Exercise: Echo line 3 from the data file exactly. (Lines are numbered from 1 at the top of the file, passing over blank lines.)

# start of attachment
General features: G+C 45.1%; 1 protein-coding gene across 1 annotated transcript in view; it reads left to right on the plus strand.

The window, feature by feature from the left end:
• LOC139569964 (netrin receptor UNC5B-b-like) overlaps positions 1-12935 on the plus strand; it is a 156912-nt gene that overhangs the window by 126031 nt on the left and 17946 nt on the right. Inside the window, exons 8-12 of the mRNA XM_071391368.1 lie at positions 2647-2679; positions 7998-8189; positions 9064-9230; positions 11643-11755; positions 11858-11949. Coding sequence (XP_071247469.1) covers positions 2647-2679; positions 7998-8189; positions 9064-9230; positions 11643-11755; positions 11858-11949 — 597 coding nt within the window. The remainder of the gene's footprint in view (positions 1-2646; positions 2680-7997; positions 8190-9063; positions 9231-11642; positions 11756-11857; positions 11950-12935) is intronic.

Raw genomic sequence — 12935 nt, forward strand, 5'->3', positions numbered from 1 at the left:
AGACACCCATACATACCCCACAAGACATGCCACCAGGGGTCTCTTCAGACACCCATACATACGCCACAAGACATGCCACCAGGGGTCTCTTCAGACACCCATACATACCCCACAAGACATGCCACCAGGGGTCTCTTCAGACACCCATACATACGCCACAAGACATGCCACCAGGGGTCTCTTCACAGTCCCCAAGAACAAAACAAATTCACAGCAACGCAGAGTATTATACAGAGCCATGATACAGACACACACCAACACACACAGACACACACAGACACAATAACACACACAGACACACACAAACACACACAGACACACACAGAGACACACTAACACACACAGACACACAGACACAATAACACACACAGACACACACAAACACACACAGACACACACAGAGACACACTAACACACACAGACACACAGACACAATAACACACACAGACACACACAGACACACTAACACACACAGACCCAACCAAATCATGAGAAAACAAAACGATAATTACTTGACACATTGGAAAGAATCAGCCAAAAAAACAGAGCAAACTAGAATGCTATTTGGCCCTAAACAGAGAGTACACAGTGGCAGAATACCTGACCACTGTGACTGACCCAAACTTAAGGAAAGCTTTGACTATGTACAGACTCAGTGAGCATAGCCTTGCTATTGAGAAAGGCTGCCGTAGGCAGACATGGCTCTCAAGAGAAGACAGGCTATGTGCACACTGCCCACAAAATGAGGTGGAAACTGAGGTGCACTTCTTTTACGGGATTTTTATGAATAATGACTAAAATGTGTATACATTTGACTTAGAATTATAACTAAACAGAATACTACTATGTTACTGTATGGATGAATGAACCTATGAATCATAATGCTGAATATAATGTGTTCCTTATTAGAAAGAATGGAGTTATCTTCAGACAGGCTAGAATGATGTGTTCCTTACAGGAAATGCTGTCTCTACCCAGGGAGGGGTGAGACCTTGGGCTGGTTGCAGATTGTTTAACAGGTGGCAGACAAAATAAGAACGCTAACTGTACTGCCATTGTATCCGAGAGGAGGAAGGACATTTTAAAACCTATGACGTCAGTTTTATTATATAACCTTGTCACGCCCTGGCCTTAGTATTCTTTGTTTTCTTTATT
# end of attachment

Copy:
• LOC139569964 (netrin receptor UNC5B-b-like) overlaps positions 1-12935 on the plus strand; it is a 156912-nt gene that overhangs the window by 126031 nt on the left and 17946 nt on the right. Inside the window, exons 8-12 of the mRNA XM_071391368.1 lie at positions 2647-2679; positions 7998-8189; positions 9064-9230; positions 11643-11755; positions 11858-11949. Coding sequence (XP_071247469.1) covers positions 2647-2679; positions 7998-8189; positions 9064-9230; positions 11643-11755; positions 11858-11949 — 597 coding nt within the window. The remainder of the gene's footprint in view (positions 1-2646; positions 2680-7997; positions 8190-9063; positions 9231-11642; positions 11756-11857; positions 11950-12935) is intronic.